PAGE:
The head of the World Anti-Doping Agency believes the Lance Armstrong case is just part of a wide-ranging doping battle that will never be won.
Speaking Monday at a conference on how to increase cooperation between the pharmaceutical industry and anti-doping bodies, WADA president John Fahey cautioned against euphoria in the wake of the U.S. investigation that led to Armstrong being stripped of his seven Tour de France titles.
"Do I feel we're winning the fight? The answer is no," Fahey said. "I think what (the) Armstrong (case) tells me is, bubbling away below the surface there are still problems that could surface at any time.
"Are we cleaner? Look, this is a fight sadly that will never be won."
The U.S. Anti-Doping Agency accused Armstrong of helping run the most sophisticated doping program in sports within his U.S. Postal Service and Discovery Channel teams. USADA's report included witness testimony from many of Armstrong's former teammates.
"I believe there's far greater awareness," Fahey said. "We've got more knowledge of the damage that can happen, and I believe that each time we can catch someone in the manner we've seen so sensationally with Armstrong, the deterrent factor is important."
USADA ordered Armstrong banned from the sport for life and stripped him of his Tour titles — a decision later ratified by the International Cycling Union.
"You asked what we could learn from that case, what are the lessons going forward?" said Fahey, who was joined at the conference by IOC President Jacques Rogge. "Those teams consisted not only of athletes but a fairly extensive entourage who supported what was occurring over that period."
WADA director general David Howman praised USADA's efforts in tackling Armstrong.
"USADA could have just sat back and said 'This is too hard,' but they didn't," Howman told The Associated Press in a separate interview.
"It shows the clean athlete that you cannot sit back and let a bully take over," Howman added. "The bully took over, and he survived for a while and now he's fallen off the perch."
Howman thinks it is unlikely Armstrong, who has always denied doping, will ever confess to cheating.
"I didn't see any confession coming from his tweet, where he was lounging around in front of his ... Tour paraphernalia," Howman said.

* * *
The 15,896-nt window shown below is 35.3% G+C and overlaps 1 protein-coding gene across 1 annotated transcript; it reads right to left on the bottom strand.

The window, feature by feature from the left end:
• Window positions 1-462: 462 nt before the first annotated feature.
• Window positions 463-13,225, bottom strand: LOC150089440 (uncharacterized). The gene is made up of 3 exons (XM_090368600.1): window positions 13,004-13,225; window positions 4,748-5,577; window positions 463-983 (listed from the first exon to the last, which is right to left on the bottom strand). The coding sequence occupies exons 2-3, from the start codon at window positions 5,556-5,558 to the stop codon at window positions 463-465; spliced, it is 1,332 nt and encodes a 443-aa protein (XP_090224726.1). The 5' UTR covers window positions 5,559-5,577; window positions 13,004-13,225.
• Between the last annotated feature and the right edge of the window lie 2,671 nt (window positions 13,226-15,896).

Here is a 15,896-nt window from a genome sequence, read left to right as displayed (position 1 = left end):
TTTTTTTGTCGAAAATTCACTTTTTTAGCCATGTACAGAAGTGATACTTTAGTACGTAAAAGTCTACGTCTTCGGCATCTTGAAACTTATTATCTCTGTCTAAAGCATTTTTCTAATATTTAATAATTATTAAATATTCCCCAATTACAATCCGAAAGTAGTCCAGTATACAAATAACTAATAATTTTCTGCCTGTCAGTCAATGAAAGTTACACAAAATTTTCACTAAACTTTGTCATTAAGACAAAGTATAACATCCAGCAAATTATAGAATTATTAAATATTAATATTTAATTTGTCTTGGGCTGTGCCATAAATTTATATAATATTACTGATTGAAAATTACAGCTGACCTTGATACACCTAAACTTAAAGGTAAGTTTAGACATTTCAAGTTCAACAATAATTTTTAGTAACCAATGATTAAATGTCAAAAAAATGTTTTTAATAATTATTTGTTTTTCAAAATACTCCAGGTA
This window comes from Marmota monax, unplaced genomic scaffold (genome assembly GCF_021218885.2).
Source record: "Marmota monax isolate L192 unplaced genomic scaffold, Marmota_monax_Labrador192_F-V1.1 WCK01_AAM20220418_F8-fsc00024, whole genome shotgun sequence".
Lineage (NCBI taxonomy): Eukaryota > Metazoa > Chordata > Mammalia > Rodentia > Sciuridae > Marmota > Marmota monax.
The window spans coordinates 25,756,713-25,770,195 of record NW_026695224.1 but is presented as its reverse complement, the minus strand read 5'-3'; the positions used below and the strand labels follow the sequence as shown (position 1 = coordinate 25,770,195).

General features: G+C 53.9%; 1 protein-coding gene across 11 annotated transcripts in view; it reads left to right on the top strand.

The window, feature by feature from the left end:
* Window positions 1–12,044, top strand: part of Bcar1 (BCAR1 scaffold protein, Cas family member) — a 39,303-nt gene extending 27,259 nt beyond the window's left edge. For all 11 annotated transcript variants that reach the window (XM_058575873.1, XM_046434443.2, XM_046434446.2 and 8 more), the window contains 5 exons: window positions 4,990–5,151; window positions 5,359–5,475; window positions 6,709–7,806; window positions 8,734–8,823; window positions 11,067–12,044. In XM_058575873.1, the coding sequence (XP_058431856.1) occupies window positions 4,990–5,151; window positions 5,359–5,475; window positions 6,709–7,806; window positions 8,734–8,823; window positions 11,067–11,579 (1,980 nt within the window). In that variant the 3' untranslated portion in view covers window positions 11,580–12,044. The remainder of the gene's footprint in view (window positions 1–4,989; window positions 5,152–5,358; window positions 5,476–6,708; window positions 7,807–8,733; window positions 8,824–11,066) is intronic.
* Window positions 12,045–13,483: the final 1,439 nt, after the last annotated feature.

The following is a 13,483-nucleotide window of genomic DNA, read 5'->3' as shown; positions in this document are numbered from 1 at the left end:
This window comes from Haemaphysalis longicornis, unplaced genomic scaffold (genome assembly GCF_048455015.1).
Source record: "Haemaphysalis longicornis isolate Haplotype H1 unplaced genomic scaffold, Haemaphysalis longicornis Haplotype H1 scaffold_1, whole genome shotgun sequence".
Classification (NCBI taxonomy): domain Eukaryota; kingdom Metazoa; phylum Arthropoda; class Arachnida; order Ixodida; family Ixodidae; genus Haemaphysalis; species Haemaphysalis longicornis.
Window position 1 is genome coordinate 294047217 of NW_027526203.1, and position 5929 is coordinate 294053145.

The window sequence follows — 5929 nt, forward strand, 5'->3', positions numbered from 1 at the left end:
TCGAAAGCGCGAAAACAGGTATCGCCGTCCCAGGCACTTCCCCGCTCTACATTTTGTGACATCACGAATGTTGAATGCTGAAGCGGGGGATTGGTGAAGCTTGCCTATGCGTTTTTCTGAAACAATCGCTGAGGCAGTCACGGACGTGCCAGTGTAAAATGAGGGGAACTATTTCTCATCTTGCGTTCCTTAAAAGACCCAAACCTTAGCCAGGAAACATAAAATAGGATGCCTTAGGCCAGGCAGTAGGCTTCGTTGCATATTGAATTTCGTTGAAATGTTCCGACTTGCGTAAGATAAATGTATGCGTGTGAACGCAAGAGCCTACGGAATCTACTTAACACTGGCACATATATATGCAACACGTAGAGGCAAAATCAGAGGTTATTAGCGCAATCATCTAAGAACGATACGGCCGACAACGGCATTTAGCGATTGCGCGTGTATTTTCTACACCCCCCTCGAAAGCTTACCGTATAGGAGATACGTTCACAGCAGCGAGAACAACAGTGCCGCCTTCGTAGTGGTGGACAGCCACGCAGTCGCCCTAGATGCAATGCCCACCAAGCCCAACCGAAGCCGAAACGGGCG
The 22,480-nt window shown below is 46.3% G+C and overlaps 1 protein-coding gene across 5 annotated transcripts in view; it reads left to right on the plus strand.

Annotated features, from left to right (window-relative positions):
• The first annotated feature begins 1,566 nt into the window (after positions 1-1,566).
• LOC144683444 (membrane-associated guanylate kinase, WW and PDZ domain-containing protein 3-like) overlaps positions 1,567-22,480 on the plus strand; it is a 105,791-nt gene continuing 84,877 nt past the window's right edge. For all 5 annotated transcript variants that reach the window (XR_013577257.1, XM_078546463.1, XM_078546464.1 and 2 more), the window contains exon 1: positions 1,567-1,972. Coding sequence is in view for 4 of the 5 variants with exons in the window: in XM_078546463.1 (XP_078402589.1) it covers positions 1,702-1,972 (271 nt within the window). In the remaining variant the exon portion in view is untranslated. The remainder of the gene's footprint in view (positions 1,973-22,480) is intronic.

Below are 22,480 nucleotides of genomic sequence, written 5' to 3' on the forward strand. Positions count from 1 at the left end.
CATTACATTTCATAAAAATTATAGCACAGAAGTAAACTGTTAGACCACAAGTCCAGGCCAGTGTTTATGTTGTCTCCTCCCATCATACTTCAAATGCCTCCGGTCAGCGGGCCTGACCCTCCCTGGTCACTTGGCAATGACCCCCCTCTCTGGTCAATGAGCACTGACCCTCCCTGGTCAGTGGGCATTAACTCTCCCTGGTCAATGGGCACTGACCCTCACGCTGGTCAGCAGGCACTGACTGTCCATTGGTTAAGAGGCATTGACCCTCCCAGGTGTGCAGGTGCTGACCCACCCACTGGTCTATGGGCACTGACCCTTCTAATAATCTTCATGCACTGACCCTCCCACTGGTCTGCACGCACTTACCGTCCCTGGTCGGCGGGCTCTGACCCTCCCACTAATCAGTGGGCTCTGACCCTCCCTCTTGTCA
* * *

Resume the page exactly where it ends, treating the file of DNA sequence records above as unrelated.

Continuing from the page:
Armstrong posted a photograph on Twitter over the weekend in which he is lying on a couch at his home in Texas with seven yellow Tour de France jerseys mounted on the wall. He tweeted: "Back in Austin and just layin' around..."
French Sports Minister Valerie Fourneyron called it "a further provocation, without any doubt."
The French Anti-Doping Agency worked with pharmaceutical companies to develop tests for CERA — a form of the blood-booster EPO — which led to four cyclists testing positive on the 2008 Tour and several athletes at the Beijing Olympics in the same year.
But Fahey expressed fears that unlicensed products flooding the market are getting out of control, and that drug companies have an even greater role to play in helping stop the flow.
"Detecting what might be performance enhancing at an early stage," he said. "Eliminating doping in sport, right down to our fitness centers right around the world. We always talk about the elite, but the problem is far more widespread."
Rogge agreed that the anti-doping fight must go further than catching the cheating athlete.
"Corruption in sports invariably implicates other forms of corruption. Sophisticated doping often implicates organized crime networks which operate beyond national borders," Rogge said. "We need help from governments, but also those who are there to apply the law, scientists, the medical community, coaches and the pharmaceutical industry."
Rogge called for more out-of-competition tests to "detect cheats even before they arrive" at events.
"Doping cartels are constantly seeking new ways to avoid detection and they always seek new substances," Rogge said. "It is heartening to see that several pharmaceutical industries have contributed to anti-doping efforts."
Philip Thomson, vice president for global communications at GlaxoSmithKaline, said he hopes his company is joined by others in helping WADA identify areas where it can catch drug cheats, even though confidentiality becomes a sensitive issue when sharing information.
"It is a challenge, there's no doubt about it," he said. "But it's also inevitable that we will have to work with other companies ... We work with over 55 countries externally to discover new medicines."
Howman said sport at all levels — professional or amateur — has the potential to interest illegal markets.
"The increasing engagement of the criminal underworld in providing banned substances, the incentive to engage in trafficking remains very high," Howman said. "The substances they attain are raw materials delivered from the east and put together in kitchen laboratories, unregulated and unsanitized ... that should be of a major concern to all governmental authorities."
Drug trafficking in the underworld is linked to the same criminals involved in "money laundering, corruption, betting and fraud," Howman said.